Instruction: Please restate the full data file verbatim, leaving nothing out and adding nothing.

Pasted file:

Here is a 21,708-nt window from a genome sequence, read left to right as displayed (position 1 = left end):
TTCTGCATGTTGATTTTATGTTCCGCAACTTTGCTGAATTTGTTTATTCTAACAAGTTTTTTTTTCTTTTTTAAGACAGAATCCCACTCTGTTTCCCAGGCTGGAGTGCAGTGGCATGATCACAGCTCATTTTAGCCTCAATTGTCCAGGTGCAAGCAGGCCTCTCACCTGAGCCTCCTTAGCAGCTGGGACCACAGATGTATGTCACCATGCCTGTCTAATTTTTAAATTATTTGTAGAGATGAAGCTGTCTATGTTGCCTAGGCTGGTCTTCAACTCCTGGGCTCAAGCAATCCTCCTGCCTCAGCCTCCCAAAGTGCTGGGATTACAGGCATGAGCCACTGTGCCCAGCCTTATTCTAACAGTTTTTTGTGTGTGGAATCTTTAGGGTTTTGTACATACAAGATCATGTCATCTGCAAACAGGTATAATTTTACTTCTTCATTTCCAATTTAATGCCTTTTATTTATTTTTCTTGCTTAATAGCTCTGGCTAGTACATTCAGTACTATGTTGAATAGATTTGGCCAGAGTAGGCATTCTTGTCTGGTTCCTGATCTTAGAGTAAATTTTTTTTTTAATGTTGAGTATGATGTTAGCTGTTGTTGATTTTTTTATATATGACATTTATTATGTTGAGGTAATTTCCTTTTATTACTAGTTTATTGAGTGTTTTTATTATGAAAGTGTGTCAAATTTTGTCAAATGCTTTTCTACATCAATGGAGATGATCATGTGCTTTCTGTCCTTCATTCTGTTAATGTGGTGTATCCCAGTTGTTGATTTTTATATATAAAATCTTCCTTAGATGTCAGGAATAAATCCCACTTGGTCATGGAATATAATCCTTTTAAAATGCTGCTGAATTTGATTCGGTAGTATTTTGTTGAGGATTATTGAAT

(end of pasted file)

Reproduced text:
Here is a 21,708-nt window from a genome sequence, read left to right as displayed (position 1 = left end):
TTCTGCATGTTGATTTTATGTTCCGCAACTTTGCTGAATTTGTTTATTCTAACAAGTTTTTTTTTCTTTTTTAAGACAGAATCCCACTCTGTTTCCCAGGCTGGAGTGCAGTGGCATGATCACAGCTCATTTTAGCCTCAATTGTCCAGGTGCAAGCAGGCCTCTCACCTGAGCCTCCTTAGCAGCTGGGACCACAGATGTATGTCACCATGCCTGTCTAATTTTTAAATTATTTGTAGAGATGAAGCTGTCTATGTTGCCTAGGCTGGTCTTCAACTCCTGGGCTCAAGCAATCCTCCTGCCTCAGCCTCCCAAAGTGCTGGGATTACAGGCATGAGCCACTGTGCCCAGCCTTATTCTAACAGTTTTTTGTGTGTGGAATCTTTAGGGTTTTGTACATACAAGATCATGTCATCTGCAAACAGGTATAATTTTACTTCTTCATTTCCAATTTAATGCCTTTTATTTATTTTTCTTGCTTAATAGCTCTGGCTAGTACATTCAGTACTATGTTGAATAGATTTGGCCAGAGTAGGCATTCTTGTCTGGTTCCTGATCTTAGAGTAAATTTTTTTTTTAATGTTGAGTATGATGTTAGCTGTTGTTGATTTTTTTATATATGACATTTATTATGTTGAGGTAATTTCCTTTTATTACTAGTTTATTGAGTGTTTTTATTATGAAAGTGTGTCAAATTTTGTCAAATGCTTTTCTACATCAATGGAGATGATCATGTGCTTTCTGTCCTTCATTCTGTTAATGTGGTGTATCCCAGTTGTTGATTTTTATATATAAAATCTTCCTTAGATGTCAGGAATAAATCCCACTTGGTCATGGAATATAATCCTTTTAAAATGCTGCTGAATTTGATTCGGTAGTATTTTGTTGAGGATTATTGAAT